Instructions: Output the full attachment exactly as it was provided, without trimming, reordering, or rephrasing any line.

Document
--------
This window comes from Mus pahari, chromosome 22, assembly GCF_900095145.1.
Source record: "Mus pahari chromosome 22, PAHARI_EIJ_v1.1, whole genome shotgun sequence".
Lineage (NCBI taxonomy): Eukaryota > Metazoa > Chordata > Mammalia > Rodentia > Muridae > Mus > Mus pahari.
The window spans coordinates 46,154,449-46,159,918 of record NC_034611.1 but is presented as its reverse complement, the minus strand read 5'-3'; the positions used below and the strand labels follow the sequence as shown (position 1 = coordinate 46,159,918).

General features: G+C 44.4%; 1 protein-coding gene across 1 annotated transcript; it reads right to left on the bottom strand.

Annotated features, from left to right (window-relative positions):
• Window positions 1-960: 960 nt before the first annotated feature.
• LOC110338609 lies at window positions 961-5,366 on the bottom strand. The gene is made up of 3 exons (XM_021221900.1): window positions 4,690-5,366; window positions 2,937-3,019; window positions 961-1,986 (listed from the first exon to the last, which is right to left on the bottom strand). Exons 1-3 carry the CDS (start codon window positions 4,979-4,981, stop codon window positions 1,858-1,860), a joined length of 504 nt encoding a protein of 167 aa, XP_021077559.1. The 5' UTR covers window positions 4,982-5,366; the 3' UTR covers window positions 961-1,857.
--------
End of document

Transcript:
This window comes from Mus pahari, chromosome 22, assembly GCF_900095145.1.
Source record: "Mus pahari chromosome 22, PAHARI_EIJ_v1.1, whole genome shotgun sequence".
Lineage (NCBI taxonomy): Eukaryota > Metazoa > Chordata > Mammalia > Rodentia > Muridae > Mus > Mus pahari.
The window spans coordinates 46,154,449-46,159,918 of record NC_034611.1 but is presented as its reverse complement, the minus strand read 5'-3'; the positions used below and the strand labels follow the sequence as shown (position 1 = coordinate 46,159,918).

General features: G+C 44.4%; 1 protein-coding gene across 1 annotated transcript; it reads right to left on the bottom strand.

Annotated features, from left to right (window-relative positions):
• Window positions 1-960: 960 nt before the first annotated feature.
• LOC110338609 lies at window positions 961-5,366 on the bottom strand. The gene is made up of 3 exons (XM_021221900.1): window positions 4,690-5,366; window positions 2,937-3,019; window positions 961-1,986 (listed from the first exon to the last, which is right to left on the bottom strand). Exons 1-3 carry the CDS (start codon window positions 4,979-4,981, stop codon window positions 1,858-1,860), a joined length of 504 nt encoding a protein of 167 aa, XP_021077559.1. The 5' UTR covers window positions 4,982-5,366; the 3' UTR covers window positions 961-1,857.